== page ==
This may sound dramatic, but I believe kettlebells saved my life. I thought my gym life was over. The lack of movement from the injury had me well on my way to my physical activity being seriously altered for life. I continue to set strength and distance goals and stand in awe of what I am able to accomplish. I am currently training for a barbell certification and, guess what?... I am using kettlebells as a key modality of training. If you are training for an upcoming endurance goal, such as a marathon, I encourage you to seek out the kettlebell effect. Give it a try and write your own What the Hell story.

For proper form see the photos below.

1. Swing Set 

With your feet shoulder width apart, bend down, keeping your back straight and your core tight. Grab the kettlebell handle with both hands as you prepare to swing the kettlebell backwards between your legs.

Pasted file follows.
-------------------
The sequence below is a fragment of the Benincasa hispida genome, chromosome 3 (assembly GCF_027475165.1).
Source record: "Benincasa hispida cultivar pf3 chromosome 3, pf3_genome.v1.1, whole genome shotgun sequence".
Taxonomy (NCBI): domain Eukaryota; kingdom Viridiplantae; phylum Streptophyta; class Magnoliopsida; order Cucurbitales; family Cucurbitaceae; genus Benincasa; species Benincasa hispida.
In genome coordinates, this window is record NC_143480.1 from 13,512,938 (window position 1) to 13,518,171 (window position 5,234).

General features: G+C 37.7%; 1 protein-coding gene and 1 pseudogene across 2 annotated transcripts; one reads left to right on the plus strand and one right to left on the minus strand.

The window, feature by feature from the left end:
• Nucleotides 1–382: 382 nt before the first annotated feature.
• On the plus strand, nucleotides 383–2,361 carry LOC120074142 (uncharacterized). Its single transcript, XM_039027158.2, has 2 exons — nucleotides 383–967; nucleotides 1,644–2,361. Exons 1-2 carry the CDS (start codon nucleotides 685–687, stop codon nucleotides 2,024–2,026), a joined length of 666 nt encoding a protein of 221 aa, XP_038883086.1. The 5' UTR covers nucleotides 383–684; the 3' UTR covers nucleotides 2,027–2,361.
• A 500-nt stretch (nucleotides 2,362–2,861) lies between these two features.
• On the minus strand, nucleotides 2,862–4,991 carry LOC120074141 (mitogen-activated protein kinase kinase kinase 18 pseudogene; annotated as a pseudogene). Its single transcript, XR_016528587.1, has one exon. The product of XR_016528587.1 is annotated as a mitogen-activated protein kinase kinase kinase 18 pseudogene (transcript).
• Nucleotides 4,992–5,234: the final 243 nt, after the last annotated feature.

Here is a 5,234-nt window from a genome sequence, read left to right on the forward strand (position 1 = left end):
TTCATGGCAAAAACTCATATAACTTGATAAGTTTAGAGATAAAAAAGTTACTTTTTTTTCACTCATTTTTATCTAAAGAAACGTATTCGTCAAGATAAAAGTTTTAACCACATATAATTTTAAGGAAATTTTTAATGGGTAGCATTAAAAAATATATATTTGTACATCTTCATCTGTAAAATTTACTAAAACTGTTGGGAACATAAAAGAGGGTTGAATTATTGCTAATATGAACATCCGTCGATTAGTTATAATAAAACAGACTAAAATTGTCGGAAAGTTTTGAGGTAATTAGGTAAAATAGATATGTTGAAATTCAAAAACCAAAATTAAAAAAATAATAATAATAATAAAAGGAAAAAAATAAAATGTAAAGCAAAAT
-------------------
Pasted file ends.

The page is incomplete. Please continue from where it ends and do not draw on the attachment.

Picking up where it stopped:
2. Bell Hike


Hinge by sitting back and bending at the hips, then swing the kettlebell back and behind your knees.


3. Float at the Top 

Thrust your hips forward, squeeze your glutes, and stand up straight. At the top of the swing, the kettlebell should go no higher than chest level.

Repeat steps 1-3.

Perform 3-5 reps of 10 sets.

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About the Author

Kandice is a certified SFG1 kettlebell and barbell instructor with Strongfirst. She is a dental hygiene professor and licensed professional counselor. Kandice has trained with kettlebells for over 7 years to improve strength and distance running. ​